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Max Blondat was a French sculptor of Art Nouveau* and Art Deco* styles. One of his most famous sculptures is the Fountain of Youth, representing
three children watching three frogs. Copies are at the Place Darcy
in Fontainebleau; Düsseldorf, Germany; Buenos Aires, Argentina; Ukraine, Odessa; Zurich, Switzerland, and the
United States in Denver.
He was the son of a cooper and was apprenticed to an ornamental sculptor in 1886. He arrived in Paris and began studies in 1889 and in 1890 he exhibited at the French Salon* for the first time with a plaster medallion.
In 1892 he entered the Ecole des Beaux-Arts* in Paris. He worked in wood, stone, earth, glass, bronze, and excelled in the decorative arts*, reducing the time he spent on sculpture and turning to design of utilitarian products such as car radiator caps, door knockers, clocks, pockets, and ashtrays.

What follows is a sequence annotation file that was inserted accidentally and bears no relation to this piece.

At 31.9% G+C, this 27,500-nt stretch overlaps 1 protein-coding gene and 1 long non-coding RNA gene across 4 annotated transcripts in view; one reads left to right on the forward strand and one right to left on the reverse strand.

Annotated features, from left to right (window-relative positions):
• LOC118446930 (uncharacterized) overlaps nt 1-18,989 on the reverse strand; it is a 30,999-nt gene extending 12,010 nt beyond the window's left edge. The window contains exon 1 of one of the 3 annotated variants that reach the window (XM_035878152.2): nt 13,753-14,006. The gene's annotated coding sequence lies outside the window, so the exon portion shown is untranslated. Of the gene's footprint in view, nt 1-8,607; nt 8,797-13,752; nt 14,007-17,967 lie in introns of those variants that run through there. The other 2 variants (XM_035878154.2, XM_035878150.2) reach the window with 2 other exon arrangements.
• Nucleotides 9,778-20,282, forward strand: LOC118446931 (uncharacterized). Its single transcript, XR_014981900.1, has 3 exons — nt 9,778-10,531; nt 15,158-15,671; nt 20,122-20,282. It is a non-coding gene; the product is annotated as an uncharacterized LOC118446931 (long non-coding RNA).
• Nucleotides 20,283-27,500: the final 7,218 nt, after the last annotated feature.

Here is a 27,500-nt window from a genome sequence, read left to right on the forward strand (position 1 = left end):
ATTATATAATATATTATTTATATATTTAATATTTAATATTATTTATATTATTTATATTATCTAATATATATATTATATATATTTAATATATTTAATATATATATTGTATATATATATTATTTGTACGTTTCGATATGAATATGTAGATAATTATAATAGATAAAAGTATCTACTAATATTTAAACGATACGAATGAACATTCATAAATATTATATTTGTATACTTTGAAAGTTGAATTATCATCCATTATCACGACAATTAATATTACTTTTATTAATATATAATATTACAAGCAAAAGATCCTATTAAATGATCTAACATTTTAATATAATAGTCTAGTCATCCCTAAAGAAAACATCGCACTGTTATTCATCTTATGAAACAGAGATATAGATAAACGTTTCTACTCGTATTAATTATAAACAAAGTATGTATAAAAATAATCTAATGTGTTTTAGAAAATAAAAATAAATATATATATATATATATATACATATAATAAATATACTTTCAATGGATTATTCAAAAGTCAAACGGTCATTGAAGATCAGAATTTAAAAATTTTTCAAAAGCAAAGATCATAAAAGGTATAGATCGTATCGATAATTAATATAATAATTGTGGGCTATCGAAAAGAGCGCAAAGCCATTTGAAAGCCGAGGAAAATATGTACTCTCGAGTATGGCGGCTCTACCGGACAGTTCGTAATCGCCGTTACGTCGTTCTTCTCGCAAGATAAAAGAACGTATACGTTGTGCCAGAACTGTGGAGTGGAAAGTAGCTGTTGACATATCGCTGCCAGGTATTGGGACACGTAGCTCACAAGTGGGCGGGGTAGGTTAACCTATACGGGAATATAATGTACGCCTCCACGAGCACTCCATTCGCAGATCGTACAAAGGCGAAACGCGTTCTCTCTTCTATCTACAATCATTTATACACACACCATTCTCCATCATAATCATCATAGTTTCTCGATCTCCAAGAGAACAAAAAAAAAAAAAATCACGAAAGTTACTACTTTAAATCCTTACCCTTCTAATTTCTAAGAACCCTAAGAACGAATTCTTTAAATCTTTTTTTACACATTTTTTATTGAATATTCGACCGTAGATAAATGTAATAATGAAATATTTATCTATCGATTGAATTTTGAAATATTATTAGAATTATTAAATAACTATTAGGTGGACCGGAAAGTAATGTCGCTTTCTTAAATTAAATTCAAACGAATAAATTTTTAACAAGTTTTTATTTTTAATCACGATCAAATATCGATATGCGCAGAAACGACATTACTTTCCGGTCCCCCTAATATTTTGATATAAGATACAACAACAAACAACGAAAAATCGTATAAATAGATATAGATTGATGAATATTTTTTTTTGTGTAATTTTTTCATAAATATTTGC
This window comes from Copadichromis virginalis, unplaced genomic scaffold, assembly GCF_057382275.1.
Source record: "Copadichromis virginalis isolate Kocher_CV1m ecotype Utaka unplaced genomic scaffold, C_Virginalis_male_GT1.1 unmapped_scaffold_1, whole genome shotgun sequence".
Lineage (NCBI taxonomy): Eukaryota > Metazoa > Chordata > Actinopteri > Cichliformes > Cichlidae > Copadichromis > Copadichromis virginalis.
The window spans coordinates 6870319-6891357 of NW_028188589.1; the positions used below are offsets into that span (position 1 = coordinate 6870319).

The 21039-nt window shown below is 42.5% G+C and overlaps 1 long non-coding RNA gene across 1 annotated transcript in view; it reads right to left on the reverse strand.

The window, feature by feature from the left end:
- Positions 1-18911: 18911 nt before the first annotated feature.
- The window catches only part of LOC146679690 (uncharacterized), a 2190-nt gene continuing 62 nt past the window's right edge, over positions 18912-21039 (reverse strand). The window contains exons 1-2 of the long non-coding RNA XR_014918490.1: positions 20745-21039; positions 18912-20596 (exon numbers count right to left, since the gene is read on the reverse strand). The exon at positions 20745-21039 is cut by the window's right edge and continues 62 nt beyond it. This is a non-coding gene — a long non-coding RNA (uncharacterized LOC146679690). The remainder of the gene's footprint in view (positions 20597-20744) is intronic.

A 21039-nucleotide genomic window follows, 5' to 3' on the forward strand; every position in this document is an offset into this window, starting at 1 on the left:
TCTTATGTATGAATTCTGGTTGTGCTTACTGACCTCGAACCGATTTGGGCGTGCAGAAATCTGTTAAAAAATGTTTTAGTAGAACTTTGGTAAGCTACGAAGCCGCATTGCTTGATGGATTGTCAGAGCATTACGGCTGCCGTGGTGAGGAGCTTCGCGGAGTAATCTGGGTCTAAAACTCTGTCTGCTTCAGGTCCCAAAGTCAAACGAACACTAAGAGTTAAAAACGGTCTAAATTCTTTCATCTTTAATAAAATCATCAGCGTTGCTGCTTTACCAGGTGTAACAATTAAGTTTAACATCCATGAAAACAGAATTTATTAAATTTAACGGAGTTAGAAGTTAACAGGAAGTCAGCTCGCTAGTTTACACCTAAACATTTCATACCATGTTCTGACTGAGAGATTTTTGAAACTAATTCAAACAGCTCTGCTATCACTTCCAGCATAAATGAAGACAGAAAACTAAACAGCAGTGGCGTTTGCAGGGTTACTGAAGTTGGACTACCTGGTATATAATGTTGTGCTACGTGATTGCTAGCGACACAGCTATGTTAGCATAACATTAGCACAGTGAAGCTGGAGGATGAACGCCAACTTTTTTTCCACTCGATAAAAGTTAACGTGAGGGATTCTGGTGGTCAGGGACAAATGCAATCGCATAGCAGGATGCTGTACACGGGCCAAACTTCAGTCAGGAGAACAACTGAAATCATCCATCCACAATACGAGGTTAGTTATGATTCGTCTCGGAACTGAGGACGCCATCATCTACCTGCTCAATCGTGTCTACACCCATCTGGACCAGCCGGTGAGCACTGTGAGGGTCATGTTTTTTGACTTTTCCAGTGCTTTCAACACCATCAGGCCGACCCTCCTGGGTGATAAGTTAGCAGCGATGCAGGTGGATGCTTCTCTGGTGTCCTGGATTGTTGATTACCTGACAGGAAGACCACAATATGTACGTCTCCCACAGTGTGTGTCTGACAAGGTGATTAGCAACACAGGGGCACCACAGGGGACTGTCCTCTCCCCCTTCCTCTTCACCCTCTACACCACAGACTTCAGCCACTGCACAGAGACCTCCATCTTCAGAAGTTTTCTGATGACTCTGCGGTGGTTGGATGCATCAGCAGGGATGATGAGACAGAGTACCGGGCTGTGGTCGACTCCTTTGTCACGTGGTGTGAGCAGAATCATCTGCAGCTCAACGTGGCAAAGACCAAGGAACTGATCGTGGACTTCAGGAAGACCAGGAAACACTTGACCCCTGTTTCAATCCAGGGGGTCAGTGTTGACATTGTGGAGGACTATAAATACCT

He produced ceramics with Edmond Lachenal in the Sevres, works of wrought iron with Edgar Brandt, and created jewelry for Hermès and Chambon. In 1906 he was a founding member of the Society of French Decorative Arts.
Some of his work is on display at the museum in Boulogne-Billancourt.
During World War I he was a camouflage* artist, which he ceased in 1917 and then led the School of Fine Arts in Dijon until 1919.
artfinding.com, www.artfinding.com/Biography/Blondat-Max/8951.html (Accessed 01/25/2013)
Ray R. Behrens, Camoupedia: A Compendium of Research on Art, Architecture and Camouflage
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